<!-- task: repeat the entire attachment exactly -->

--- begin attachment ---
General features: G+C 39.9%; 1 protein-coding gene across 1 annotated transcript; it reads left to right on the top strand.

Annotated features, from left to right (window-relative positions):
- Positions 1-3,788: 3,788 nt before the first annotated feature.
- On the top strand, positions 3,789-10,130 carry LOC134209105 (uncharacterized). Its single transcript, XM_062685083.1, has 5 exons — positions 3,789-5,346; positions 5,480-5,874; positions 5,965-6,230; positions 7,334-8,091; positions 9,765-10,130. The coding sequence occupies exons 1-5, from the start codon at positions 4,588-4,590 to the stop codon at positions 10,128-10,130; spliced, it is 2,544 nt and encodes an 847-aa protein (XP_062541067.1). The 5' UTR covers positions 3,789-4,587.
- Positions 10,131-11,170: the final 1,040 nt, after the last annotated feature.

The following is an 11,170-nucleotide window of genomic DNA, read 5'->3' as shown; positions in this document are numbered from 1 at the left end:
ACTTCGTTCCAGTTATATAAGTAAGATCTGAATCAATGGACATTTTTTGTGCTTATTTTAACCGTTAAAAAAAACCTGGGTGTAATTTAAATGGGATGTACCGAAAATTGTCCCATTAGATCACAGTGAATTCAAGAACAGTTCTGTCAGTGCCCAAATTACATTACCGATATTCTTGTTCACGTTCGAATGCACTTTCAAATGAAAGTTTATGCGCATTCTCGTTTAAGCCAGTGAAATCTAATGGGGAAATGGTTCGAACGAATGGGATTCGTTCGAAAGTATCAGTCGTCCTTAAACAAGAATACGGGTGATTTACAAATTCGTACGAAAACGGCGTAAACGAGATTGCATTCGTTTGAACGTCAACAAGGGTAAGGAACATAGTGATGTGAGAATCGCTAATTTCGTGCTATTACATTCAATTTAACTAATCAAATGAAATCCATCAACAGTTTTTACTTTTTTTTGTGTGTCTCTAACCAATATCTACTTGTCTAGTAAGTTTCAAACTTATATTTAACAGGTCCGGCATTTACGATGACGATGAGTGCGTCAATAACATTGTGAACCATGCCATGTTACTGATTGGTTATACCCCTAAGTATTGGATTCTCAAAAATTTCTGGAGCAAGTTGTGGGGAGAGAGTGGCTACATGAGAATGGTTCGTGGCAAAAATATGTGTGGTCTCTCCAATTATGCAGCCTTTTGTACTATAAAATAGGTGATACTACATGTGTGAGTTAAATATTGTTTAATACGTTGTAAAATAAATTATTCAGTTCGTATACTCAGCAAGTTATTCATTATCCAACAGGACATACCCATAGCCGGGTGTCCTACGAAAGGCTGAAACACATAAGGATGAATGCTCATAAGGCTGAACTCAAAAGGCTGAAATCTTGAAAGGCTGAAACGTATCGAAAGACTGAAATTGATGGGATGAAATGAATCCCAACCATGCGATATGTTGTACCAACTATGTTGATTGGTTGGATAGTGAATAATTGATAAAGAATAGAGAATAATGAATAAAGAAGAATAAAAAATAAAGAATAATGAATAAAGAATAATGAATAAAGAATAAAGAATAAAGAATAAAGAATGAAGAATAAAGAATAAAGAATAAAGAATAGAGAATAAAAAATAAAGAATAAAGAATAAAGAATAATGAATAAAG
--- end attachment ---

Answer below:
General features: G+C 39.9%; 1 protein-coding gene across 1 annotated transcript; it reads left to right on the top strand.

Annotated features, from left to right (window-relative positions):
- Positions 1-3,788: 3,788 nt before the first annotated feature.
- On the top strand, positions 3,789-10,130 carry LOC134209105 (uncharacterized). Its single transcript, XM_062685083.1, has 5 exons — positions 3,789-5,346; positions 5,480-5,874; positions 5,965-6,230; positions 7,334-8,091; positions 9,765-10,130. The coding sequence occupies exons 1-5, from the start codon at positions 4,588-4,590 to the stop codon at positions 10,128-10,130; spliced, it is 2,544 nt and encodes an 847-aa protein (XP_062541067.1). The 5' UTR covers positions 3,789-4,587.
- Positions 10,131-11,170: the final 1,040 nt, after the last annotated feature.

The following is an 11,170-nucleotide window of genomic DNA, read 5'->3' as shown; positions in this document are numbered from 1 at the left end:
ACTTCGTTCCAGTTATATAAGTAAGATCTGAATCAATGGACATTTTTTGTGCTTATTTTAACCGTTAAAAAAAACCTGGGTGTAATTTAAATGGGATGTACCGAAAATTGTCCCATTAGATCACAGTGAATTCAAGAACAGTTCTGTCAGTGCCCAAATTACATTACCGATATTCTTGTTCACGTTCGAATGCACTTTCAAATGAAAGTTTATGCGCATTCTCGTTTAAGCCAGTGAAATCTAATGGGGAAATGGTTCGAACGAATGGGATTCGTTCGAAAGTATCAGTCGTCCTTAAACAAGAATACGGGTGATTTACAAATTCGTACGAAAACGGCGTAAACGAGATTGCATTCGTTTGAACGTCAACAAGGGTAAGGAACATAGTGATGTGAGAATCGCTAATTTCGTGCTATTACATTCAATTTAACTAATCAAATGAAATCCATCAACAGTTTTTACTTTTTTTTGTGTGTCTCTAACCAATATCTACTTGTCTAGTAAGTTTCAAACTTATATTTAACAGGTCCGGCATTTACGATGACGATGAGTGCGTCAATAACATTGTGAACCATGCCATGTTACTGATTGGTTATACCCCTAAGTATTGGATTCTCAAAAATTTCTGGAGCAAGTTGTGGGGAGAGAGTGGCTACATGAGAATGGTTCGTGGCAAAAATATGTGTGGTCTCTCCAATTATGCAGCCTTTTGTACTATAAAATAGGTGATACTACATGTGTGAGTTAAATATTGTTTAATACGTTGTAAAATAAATTATTCAGTTCGTATACTCAGCAAGTTATTCATTATCCAACAGGACATACCCATAGCCGGGTGTCCTACGAAAGGCTGAAACACATAAGGATGAATGCTCATAAGGCTGAACTCAAAAGGCTGAAATCTTGAAAGGCTGAAACGTATCGAAAGACTGAAATTGATGGGATGAAATGAATCCCAACCATGCGATATGTTGTACCAACTATGTTGATTGGTTGGATAGTGAATAATTGATAAAGAATAGAGAATAATGAATAAAGAAGAATAAAAAATAAAGAATAATGAATAAAGAATAATGAATAAAGAATAAAGAATAAAGAATAAAGAATGAAGAATAAAGAATAAAGAATAAAGAATAGAGAATAAAAAATAAAGAATAAAGAATAAAGAATAATGAATAAAG